9. A network system having a network protected by a firewall, comprising:
segments forming said network and including a first segment;
a first server placed in said first segment and capable of responding to access passed through said firewall;
said first segment having a connection port for connecting said first server with a second server located outside said network by a private line or a virtual private line;
said second server being loaded with a given application program;
said first server acting to cause said second server to activate and operate said application program according to commands included in said access, to gain information about results of operation of said program, and to send the gained information to an originator terminal implemented said access.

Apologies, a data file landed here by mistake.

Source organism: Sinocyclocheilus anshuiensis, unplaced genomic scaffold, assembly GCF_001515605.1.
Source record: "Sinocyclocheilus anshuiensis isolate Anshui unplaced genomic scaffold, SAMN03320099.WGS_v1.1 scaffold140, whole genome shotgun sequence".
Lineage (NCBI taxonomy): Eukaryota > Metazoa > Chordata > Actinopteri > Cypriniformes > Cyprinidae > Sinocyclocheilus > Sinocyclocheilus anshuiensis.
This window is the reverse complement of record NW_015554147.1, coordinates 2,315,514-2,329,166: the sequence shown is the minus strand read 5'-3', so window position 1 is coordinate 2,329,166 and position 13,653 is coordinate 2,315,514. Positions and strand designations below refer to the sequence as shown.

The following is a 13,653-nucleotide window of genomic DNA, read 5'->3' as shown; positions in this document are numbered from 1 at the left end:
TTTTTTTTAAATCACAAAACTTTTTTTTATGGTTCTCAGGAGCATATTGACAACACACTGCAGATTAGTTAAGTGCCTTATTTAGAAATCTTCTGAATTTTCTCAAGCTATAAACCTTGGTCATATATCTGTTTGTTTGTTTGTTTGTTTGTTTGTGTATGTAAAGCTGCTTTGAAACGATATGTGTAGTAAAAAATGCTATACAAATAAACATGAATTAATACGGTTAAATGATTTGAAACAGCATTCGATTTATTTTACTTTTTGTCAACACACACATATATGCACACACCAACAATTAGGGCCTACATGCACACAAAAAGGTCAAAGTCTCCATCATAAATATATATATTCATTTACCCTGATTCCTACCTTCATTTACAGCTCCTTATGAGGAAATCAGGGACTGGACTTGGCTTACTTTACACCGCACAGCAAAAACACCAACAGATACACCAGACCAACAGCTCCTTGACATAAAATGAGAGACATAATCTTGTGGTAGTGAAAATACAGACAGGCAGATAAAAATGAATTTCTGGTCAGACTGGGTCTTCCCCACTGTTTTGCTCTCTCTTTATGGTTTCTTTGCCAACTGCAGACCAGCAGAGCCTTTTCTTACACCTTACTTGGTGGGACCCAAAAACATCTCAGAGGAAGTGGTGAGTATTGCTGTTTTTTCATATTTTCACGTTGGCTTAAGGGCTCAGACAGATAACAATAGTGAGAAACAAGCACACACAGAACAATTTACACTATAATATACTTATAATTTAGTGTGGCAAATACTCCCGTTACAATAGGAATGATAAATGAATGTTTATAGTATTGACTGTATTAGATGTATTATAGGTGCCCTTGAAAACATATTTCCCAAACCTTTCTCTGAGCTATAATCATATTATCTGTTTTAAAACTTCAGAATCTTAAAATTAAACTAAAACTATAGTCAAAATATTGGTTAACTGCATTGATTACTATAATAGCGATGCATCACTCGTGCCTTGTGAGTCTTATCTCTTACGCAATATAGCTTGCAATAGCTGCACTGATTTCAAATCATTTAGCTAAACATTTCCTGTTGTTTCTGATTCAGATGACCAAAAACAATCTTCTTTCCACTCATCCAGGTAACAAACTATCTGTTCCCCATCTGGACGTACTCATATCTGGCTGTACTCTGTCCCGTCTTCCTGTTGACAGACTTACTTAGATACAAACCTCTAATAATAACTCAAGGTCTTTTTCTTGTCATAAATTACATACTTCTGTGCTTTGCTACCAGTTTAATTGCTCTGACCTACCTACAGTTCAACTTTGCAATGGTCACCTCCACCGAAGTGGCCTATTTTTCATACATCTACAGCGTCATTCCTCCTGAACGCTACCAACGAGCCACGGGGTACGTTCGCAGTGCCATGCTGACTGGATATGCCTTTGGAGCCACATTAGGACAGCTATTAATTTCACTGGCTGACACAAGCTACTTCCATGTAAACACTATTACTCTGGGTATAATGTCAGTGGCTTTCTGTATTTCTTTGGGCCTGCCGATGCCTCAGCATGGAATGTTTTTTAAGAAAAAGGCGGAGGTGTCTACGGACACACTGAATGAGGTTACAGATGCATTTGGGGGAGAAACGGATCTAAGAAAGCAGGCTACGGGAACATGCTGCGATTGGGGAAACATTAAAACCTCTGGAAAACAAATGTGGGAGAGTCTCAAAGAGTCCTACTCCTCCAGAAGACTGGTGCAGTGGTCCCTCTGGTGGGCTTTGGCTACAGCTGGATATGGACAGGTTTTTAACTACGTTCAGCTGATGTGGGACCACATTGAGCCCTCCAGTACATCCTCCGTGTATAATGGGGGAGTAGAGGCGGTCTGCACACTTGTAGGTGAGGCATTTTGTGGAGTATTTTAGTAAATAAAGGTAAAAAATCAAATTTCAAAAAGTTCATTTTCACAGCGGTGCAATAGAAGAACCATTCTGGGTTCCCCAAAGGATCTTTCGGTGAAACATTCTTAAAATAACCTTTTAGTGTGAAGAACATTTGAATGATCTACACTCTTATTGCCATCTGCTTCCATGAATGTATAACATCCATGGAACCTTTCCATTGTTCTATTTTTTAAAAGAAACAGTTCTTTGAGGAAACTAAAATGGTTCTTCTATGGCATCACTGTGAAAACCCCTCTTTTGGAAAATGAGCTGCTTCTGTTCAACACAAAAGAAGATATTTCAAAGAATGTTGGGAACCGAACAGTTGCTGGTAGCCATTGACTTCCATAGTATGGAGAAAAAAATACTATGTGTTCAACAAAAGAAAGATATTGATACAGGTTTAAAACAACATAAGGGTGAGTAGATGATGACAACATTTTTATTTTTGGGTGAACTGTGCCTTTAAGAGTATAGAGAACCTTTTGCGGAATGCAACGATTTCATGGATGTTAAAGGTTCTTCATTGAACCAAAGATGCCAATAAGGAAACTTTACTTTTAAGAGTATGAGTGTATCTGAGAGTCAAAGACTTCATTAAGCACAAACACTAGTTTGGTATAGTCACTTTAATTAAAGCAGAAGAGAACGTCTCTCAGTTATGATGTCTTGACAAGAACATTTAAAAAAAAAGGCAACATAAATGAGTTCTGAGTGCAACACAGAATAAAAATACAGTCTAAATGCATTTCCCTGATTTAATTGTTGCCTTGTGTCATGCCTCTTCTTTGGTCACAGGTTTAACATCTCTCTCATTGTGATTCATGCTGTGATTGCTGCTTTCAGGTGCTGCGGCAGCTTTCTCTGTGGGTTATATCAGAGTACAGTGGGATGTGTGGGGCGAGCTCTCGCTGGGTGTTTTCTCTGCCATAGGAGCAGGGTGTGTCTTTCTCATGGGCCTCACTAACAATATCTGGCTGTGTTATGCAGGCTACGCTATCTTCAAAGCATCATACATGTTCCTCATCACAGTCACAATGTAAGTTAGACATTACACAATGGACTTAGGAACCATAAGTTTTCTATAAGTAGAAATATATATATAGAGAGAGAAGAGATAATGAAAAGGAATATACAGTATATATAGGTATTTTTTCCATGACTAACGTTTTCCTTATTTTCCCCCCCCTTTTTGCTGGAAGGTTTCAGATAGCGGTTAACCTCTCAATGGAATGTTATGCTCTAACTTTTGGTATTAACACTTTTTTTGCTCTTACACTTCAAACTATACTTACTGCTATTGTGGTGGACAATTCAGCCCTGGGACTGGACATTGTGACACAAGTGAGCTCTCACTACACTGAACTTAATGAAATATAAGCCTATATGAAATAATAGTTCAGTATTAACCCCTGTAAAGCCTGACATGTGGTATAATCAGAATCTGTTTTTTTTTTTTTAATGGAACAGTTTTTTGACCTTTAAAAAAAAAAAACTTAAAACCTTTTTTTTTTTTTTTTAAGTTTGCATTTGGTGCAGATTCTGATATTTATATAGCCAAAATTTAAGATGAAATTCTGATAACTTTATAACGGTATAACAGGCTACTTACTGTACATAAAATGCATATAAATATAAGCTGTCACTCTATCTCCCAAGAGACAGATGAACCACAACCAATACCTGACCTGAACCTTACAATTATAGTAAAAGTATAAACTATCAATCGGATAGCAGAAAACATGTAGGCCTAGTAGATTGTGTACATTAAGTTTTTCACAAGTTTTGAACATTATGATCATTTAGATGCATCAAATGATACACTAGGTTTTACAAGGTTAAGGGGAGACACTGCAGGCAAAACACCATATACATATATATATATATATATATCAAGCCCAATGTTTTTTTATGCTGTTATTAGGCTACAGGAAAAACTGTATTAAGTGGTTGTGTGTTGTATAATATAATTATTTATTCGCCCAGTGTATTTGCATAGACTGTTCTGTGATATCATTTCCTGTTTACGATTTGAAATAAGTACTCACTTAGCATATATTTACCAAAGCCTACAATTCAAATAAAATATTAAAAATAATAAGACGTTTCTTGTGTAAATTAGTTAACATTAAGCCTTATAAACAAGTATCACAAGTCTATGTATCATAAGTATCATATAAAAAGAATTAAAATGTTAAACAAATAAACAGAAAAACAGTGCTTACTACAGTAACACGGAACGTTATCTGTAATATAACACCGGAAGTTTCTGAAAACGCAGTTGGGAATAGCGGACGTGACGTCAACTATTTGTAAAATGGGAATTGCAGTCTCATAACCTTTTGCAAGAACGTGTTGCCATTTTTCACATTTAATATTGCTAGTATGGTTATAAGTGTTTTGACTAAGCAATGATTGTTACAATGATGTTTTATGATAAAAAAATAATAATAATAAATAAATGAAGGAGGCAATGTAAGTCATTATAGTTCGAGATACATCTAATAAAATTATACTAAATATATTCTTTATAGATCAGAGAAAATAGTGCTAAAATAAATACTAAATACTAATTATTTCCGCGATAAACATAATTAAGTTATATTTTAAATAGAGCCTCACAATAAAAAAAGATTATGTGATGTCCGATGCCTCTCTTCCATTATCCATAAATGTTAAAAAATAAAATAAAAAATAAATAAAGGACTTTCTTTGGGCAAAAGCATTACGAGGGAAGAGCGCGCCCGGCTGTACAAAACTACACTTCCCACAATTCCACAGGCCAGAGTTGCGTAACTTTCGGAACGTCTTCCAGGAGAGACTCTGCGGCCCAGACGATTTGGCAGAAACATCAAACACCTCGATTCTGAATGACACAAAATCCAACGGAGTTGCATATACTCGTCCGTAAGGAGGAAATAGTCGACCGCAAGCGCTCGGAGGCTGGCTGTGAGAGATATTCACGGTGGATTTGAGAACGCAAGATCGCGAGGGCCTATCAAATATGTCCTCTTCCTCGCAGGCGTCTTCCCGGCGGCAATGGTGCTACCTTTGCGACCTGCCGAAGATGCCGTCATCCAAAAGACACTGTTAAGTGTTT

10. The network system of any one of claims 6-9, wherein said originator terminal is a wireless mobile terminal having a Web mailing function, and wherein said first server having a Web mail server function and responding to access implemented by said wireless mobile terminal by a Web mail.
11. A network system comprising:
a network protected by a firewall;
a first server of a user enterprise placed within said network;
a second server of said user enterprise placed outside said network, said first and second servers being interconnected by a private line or a virtual private line;
files held in said first and second servers, at least some of said files being in-house information files of said user enterprise whose contents are maintained in common with each other;
said network acting to authenticate access from a wireless mobile terminal controlled by an authenticated person;
said first server having a means for executing a copying task for maintaining said in-house information files of its own in common with the contents of said second server; and